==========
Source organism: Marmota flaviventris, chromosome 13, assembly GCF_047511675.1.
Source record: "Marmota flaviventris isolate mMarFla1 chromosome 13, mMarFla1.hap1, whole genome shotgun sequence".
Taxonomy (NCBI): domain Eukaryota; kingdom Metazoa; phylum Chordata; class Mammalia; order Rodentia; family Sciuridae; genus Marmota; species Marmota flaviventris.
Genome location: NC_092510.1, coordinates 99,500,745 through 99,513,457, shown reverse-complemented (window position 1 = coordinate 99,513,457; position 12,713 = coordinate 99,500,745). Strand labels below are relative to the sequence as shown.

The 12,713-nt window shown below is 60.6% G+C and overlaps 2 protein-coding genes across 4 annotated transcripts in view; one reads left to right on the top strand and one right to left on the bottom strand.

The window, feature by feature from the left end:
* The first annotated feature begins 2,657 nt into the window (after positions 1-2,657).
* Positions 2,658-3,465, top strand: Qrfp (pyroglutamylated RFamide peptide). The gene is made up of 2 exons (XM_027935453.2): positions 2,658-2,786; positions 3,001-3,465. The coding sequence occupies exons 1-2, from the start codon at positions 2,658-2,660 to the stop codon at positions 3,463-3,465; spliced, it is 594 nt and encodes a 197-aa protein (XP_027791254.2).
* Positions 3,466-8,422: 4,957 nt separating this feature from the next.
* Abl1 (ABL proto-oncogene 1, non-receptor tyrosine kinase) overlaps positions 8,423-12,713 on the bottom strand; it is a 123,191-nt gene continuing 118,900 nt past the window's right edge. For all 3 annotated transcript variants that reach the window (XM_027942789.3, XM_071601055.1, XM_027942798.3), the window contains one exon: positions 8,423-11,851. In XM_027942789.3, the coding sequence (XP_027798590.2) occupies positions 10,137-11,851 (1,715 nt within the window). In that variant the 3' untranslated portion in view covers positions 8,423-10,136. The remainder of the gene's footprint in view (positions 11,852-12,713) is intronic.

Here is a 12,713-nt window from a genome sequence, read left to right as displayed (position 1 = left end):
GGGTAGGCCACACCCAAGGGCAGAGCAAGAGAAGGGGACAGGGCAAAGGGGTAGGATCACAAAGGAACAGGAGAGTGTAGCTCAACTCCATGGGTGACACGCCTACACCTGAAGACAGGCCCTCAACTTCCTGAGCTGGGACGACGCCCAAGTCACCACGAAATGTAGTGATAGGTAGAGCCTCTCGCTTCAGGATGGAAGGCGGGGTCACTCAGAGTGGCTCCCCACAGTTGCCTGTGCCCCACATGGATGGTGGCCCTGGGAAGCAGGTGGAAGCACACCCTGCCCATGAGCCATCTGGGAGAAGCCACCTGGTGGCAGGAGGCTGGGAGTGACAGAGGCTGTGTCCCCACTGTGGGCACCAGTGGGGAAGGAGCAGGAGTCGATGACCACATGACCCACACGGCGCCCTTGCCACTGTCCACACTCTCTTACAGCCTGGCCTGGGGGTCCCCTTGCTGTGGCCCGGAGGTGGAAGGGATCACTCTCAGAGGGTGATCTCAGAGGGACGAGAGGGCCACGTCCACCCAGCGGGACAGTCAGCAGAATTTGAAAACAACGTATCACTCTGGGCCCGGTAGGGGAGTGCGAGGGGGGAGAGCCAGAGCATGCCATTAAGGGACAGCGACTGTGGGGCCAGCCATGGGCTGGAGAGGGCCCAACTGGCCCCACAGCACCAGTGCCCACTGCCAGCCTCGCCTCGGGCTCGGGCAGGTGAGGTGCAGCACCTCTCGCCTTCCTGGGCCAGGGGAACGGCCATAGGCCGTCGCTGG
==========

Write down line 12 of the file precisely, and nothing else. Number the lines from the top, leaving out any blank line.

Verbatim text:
GGGTAGGCCACACCCAAGGGCAGAGCAAGAGAAGGGGACAGGGCAAAGGGGTAGGATCACAAAGGAACAGGAGAGTGTAGCTCAACTCCATGGGTGACACGCCTACACCTGAAGACAGGCCCTCAACTTCCTGAGCTGGGACGACGCCCAAGTCACCACGAAATGTAGTGATAGGTAGAGCCTCTCGCTTCAGGATGGAAGGCGGGGTCACTCAGAGTGGCTCCCCACAGTTGCCTGTGCCCCACATGGATGGTGGCCCTGGGAAGCAGGTGGAAGCACACCCTGCCCATGAGCCATCTGGGAGAAGCCACCTGGTGGCAGGAGGCTGGGAGTGACAGAGGCTGTGTCCCCACTGTGGGCACCAGTGGGGAAGGAGCAGGAGTCGATGACCACATGACCCACACGGCGCCCTTGCCACTGTCCACACTCTCTTACAGCCTGGCCTGGGGGTCCCCTTGCTGTGGCCCGGAGGTGGAAGGGATCACTCTCAGAGGGTGATCTCAGAGGGACGAGAGGGCCACGTCCACCCAGCGGGACAGTCAGCAGAATTTGAAAACAACGTATCACTCTGGGCCCGGTAGGGGAGTGCGAGGGGGGAGAGCCAGAGCATGCCATTAAGGGACAGCGACTGTGGGGCCAGCCATGGGCTGGAGAGGGCCCAACTGGCCCCACAGCACCAGTGCCCACTGCCAGCCTCGCCTCGGGCTCGGGCAGGTGAGGTGCAGCACCTCTCGCCTTCCTGGGCCAGGGGAACGGCCATAGGCCGTCGCTGG